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International Pop Overthrow 13 - Better Late Than Never

Overall, IPO 13 is a damned fine collection, with the many high points making it a more-than-welcome addition to any pop fans' music library.

by John M. Borack

David Bash's International Pop Overthrow franchise celebrated its 13th year in 2010, which meant a 13th compilation of all-over-the-map tunes from acts who played one of the venerable pop festival's many stops throughout the US and UK. Making my way through the behemoth-like three-disc sets of recent years has become somewhat of a daunting task, but after spending some time digging through volume 13, I unearthed many treasures deserving of pop fans' attention.

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IPO has branched out and broadened its sonic palette since the fest's inception in 1998; rather than simply focusing on jangly, toe-tapping power pop sounds, the festival lineups (and the CD's) also include everything from slammin' punk and synth-flecked indie rock to garage pop and singer/songwriter missives (and from eight countries, yet). This is mostly a good thing, as it's prevented IPO from being pigeonholed as a festival for cultists - plus there seems to be a little something for everyone. Of course not everything is top-shelf, but that's certainly to be expected for a 66-track comp, right?

In any event, here are some short, random observations on some of the artists/songs that stood out on IPO 13:

The Royalties: Nice modern power pop tuneage with just enough quirkiness to make it memorable.

Susannah Blinkoff: Oh Susannah, I'd like to hear more of these cute vocals combined with those edgy-yet-catchy guitars.

The Mayflowers: If Jellyfish (the band, not the free-swimming members of the phylum Cnidaria) was Japanese and influenced by the Beatles' "Getting Better," it'd sound like this. Which is a good thing.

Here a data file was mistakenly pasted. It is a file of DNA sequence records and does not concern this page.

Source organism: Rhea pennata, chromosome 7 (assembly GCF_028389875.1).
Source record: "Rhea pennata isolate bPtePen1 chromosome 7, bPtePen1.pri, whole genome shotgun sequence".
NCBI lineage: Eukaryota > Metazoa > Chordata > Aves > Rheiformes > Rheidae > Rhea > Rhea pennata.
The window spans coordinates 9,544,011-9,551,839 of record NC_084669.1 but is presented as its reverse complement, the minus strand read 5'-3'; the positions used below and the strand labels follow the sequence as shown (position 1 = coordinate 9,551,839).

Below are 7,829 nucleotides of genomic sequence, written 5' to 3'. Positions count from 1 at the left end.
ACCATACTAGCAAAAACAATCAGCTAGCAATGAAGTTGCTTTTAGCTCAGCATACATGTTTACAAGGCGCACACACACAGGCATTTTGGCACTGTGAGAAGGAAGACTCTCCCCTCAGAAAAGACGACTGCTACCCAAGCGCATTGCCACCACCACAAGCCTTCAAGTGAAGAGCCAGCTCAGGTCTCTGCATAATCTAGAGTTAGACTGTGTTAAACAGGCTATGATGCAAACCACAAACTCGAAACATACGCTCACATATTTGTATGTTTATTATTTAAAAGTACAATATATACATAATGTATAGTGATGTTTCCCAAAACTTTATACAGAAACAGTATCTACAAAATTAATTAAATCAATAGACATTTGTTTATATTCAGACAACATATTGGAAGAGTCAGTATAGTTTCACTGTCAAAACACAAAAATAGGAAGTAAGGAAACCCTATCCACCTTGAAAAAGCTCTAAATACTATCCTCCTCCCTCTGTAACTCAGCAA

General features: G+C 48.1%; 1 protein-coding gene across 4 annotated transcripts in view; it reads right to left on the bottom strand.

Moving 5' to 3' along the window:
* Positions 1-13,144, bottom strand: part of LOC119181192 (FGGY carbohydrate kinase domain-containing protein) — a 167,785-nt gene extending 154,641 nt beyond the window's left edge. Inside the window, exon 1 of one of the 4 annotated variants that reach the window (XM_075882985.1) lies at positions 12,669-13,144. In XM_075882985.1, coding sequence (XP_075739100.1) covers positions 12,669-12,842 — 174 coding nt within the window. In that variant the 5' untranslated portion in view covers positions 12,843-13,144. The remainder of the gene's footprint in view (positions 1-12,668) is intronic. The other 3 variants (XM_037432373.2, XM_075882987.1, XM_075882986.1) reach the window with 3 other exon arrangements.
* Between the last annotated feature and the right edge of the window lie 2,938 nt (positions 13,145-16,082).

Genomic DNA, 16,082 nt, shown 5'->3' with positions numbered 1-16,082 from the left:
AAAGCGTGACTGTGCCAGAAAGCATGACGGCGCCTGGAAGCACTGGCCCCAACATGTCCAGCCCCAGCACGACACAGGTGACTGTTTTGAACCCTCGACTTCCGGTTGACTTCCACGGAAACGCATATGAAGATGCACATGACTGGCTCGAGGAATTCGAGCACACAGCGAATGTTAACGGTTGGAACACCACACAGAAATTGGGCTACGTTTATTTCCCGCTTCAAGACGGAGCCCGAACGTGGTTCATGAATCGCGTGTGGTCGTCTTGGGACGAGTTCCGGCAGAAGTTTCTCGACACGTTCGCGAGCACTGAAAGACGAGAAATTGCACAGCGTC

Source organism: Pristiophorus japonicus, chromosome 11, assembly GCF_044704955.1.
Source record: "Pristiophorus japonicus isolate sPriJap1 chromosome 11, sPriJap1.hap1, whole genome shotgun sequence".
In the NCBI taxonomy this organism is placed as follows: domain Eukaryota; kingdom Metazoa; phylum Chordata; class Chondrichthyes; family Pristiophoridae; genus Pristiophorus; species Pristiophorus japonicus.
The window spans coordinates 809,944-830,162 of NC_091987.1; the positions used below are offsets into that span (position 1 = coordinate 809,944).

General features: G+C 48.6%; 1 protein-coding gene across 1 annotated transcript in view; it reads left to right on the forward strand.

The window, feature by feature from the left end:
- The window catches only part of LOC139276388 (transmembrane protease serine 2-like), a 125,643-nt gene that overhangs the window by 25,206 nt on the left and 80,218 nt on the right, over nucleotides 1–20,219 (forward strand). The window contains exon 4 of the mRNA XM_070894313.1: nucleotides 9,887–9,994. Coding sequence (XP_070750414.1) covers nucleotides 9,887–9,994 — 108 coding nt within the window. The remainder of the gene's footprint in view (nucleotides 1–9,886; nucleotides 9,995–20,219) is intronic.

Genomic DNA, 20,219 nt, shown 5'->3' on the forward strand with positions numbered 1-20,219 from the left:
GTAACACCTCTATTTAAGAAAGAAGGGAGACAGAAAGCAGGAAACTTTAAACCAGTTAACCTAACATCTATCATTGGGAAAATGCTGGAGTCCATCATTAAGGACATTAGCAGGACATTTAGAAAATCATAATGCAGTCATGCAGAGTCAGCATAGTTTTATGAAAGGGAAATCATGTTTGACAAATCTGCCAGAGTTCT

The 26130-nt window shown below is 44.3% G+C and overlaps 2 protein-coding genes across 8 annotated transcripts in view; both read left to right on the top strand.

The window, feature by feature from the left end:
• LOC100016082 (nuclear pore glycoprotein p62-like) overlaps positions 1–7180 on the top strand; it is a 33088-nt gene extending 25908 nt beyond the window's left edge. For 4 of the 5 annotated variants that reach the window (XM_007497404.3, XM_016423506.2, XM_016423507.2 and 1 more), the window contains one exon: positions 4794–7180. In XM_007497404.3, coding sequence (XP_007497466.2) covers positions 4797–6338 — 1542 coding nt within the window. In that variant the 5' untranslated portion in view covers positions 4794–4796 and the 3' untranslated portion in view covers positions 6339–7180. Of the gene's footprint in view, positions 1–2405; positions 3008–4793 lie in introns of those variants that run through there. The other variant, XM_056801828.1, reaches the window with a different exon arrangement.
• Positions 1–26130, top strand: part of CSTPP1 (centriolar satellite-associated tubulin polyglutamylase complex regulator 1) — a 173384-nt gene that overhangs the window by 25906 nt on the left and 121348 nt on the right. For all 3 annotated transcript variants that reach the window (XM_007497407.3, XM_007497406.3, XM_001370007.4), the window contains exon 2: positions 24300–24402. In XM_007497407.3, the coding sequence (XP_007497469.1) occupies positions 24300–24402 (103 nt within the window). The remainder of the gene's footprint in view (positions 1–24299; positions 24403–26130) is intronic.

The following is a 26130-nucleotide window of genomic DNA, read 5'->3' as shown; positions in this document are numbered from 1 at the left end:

Deadbeat Poets: Hey, they borrowed the "You Really Got Me" guitar riff! Or was it "All Day and All of the Night?" No, wait...."Hello, I Love You?"

Chris Richards and the Subtractions: "I, Miss July" adds up to classic-sounding power pop. (Subtractions...adds up....get it?)

Ulysses: Gary Glitter, meet T. Rex.

Stephen Lawrenson: If Matthew Sweet ever needs an understudy, this could be the right man for the job.

The Dirty Royals: Speedy tempo, lots of harmonies. Very nice.

Nushu: One of the shining lights of the L.A. pop scene offers up one of their hookier, punchier numbers. Lisa Mychols and Hillary Burton - you rock!

The Romeo Flynns: Not unlike the E-Street Band meeting Michael Stanley in someone's garage. Whether that's a positive or negative depends on what you think of the E-Street Band and Michael Stanley.

Matthew Pop: With a last name like Pop, it's gotta be good, right? The crunchy guitars and the "woo-hoo's" help make it so.

The Roebucks!!: They have exclamation points!! I don't know why!! They also have an undeniably catchy, mid-tempo swagger about them!!

The Beat Rats: Rough and tumble Merseybeat madness. Wonderful.

The Shamus Twins: I was reminded of Crosby, Stills, Nash and Young. For sham(us)...

Maxi Dunn: Beautifully atmospheric, perfectly sung.

Popfilter!: Imagine Queen if Queen was really, really mediocre.

The Stanleys: "What Are We Gonna Do?" might be the best thing here. It's classic, powerful pop that is highly reminiscent of '70s-era Midwest power popsters The Boys. Turn it up.

Rob Bonfiglio: A winning, soulful, piano-based tune.

Skick: Supercharged female-fronted punk rock.

Jeremy Morris: The Nicest Guy in Pop flies like a Byrd...

The Pondhawks: Imagine a peppy Gerry Rafferty listening to "Saturday Night's Alright For Fighting."

Tiny Volcano: More Jellyfish (not the hydrozoan or hydromedusae) crowned with a Queen-like guitar solo.

Golden Bloom: Pretty, mid-tempo sunshine pop sounds.

The Secrets: Hypnotically catchy garage-pop.

Zoe Scott: Has an "Every Breath You Take"/"Missing You" (John Waite) vibe.

Agony Aunts: Bouncy, quirky and cool. A highlight of disc 3.

Cosmo Topper: Seriously weird sh*t here. Brown acid, anyone?

The Sunchymes: See Golden Bloom.

Blue Cartoon: A smooth little number from this veteran IPO combo.

The Kings: A potential radio smash in waiting, this one.

Hijinx: Snappy tune, great band name.

The Afternoons: "I Want it Anyway" is what it's called, and it's probably the second-best track here. Love that sweet guitar jangle.

Susan Hedges: A grating, '80s-influenced dance number. Ugh.

The Romeros: Sloppy punk with sax = no bueno.

The Ringles: You gotta give these guys credit for shamelessly appropriating the opening guitar figure from "Stairway to Heaven" for their own wannabe epic - but I guess a bit of turnabout is fair play, since the Zep dudes certainly "borrowed" many a riff back in the day...

Overall, IPO 13 is a damned fine collection, with the many high points making it a more-than-welcome addition to any pop fans' music library. Great way to discover many heretofore unknown acts, too. Visit for more info on both the CD's and the festival.